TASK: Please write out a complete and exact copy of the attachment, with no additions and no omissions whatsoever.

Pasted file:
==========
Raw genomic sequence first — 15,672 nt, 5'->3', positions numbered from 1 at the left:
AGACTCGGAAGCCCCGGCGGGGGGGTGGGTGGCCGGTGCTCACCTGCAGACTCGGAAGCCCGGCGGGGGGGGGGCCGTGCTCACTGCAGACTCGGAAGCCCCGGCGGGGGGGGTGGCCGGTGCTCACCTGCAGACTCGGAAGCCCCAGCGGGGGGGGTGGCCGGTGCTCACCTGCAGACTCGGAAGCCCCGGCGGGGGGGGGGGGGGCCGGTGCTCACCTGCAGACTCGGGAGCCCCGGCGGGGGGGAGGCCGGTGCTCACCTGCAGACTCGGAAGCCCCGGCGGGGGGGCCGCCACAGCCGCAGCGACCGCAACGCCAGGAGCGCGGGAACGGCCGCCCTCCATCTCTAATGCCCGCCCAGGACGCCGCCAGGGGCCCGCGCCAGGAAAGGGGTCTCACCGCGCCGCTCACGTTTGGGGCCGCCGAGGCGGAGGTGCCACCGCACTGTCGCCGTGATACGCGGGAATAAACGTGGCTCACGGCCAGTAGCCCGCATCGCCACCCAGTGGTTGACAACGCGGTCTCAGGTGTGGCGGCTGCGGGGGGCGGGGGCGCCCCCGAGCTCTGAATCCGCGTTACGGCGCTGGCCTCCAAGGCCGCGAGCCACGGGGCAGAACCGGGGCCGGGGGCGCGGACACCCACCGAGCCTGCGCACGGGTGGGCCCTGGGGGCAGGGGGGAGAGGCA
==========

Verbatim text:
Raw genomic sequence first — 15,672 nt, 5'->3', positions numbered from 1 at the left:
AGACTCGGAAGCCCCGGCGGGGGGGTGGGTGGCCGGTGCTCACCTGCAGACTCGGAAGCCCGGCGGGGGGGGGGCCGTGCTCACTGCAGACTCGGAAGCCCCGGCGGGGGGGGTGGCCGGTGCTCACCTGCAGACTCGGAAGCCCCAGCGGGGGGGGTGGCCGGTGCTCACCTGCAGACTCGGAAGCCCCGGCGGGGGGGGGGGGGGCCGGTGCTCACCTGCAGACTCGGGAGCCCCGGCGGGGGGGAGGCCGGTGCTCACCTGCAGACTCGGAAGCCCCGGCGGGGGGGCCGCCACAGCCGCAGCGACCGCAACGCCAGGAGCGCGGGAACGGCCGCCCTCCATCTCTAATGCCCGCCCAGGACGCCGCCAGGGGCCCGCGCCAGGAAAGGGGTCTCACCGCGCCGCTCACGTTTGGGGCCGCCGAGGCGGAGGTGCCACCGCACTGTCGCCGTGATACGCGGGAATAAACGTGGCTCACGGCCAGTAGCCCGCATCGCCACCCAGTGGTTGACAACGCGGTCTCAGGTGTGGCGGCTGCGGGGGGCGGGGGCGCCCCCGAGCTCTGAATCCGCGTTACGGCGCTGGCCTCCAAGGCCGCGAGCCACGGGGCAGAACCGGGGCCGGGGGCGCGGACACCCACCGAGCCTGCGCACGGGTGGGCCCTGGGGGCAGGGGGGAGAGGCA